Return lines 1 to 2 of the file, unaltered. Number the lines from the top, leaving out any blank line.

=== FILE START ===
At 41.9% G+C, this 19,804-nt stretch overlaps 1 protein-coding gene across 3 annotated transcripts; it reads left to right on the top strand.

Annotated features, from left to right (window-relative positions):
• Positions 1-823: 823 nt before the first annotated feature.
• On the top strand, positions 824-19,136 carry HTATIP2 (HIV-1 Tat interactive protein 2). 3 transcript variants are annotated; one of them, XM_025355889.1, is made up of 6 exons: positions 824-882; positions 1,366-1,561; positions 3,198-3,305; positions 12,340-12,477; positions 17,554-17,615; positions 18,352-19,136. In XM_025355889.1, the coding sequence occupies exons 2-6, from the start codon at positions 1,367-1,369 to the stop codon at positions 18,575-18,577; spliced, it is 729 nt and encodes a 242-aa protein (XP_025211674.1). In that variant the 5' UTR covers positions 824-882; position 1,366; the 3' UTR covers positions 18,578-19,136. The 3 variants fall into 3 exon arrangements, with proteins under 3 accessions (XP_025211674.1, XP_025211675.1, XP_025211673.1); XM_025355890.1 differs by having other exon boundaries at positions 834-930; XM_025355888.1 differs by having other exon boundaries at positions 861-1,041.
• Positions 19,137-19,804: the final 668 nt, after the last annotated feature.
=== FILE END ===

At 41.9% G+C, this 19,804-nt stretch overlaps 1 protein-coding gene across 3 annotated transcripts; it reads left to right on the top strand.

Annotated features, from left to right (window-relative positions):